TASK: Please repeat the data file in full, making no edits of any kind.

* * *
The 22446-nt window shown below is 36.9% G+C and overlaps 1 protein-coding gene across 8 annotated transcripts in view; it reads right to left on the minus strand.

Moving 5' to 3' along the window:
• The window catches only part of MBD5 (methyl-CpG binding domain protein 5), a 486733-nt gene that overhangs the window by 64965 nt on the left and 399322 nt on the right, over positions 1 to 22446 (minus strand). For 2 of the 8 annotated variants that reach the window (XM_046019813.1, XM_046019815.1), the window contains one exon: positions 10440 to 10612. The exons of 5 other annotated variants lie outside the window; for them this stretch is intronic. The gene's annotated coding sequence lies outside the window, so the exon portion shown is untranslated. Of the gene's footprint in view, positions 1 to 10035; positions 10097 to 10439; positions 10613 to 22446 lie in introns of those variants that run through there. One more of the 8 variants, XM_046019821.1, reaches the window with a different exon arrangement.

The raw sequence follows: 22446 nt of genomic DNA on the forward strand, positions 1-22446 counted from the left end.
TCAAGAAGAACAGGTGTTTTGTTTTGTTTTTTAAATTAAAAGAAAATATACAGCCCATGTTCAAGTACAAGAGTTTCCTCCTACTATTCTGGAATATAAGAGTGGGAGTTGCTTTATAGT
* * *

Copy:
The 22446-nt window shown below is 36.9% G+C and overlaps 1 protein-coding gene across 8 annotated transcripts in view; it reads right to left on the minus strand.

Moving 5' to 3' along the window:
• The window catches only part of MBD5 (methyl-CpG binding domain protein 5), a 486733-nt gene that overhangs the window by 64965 nt on the left and 399322 nt on the right, over positions 1 to 22446 (minus strand). For 2 of the 8 annotated variants that reach the window (XM_046019813.1, XM_046019815.1), the window contains one exon: positions 10440 to 10612. The exons of 5 other annotated variants lie outside the window; for them this stretch is intronic. The gene's annotated coding sequence lies outside the window, so the exon portion shown is untranslated. Of the gene's footprint in view, positions 1 to 10035; positions 10097 to 10439; positions 10613 to 22446 lie in introns of those variants that run through there. One more of the 8 variants, XM_046019821.1, reaches the window with a different exon arrangement.

The raw sequence follows: 22446 nt of genomic DNA on the forward strand, positions 1-22446 counted from the left end.
TCAAGAAGAACAGGTGTTTTGTTTTGTTTTTTAAATTAAAAGAAAATATACAGCCCATGTTCAAGTACAAGAGTTTCCTCCTACTATTCTGGAATATAAGAGTGGGAGTTGCTTTATAGT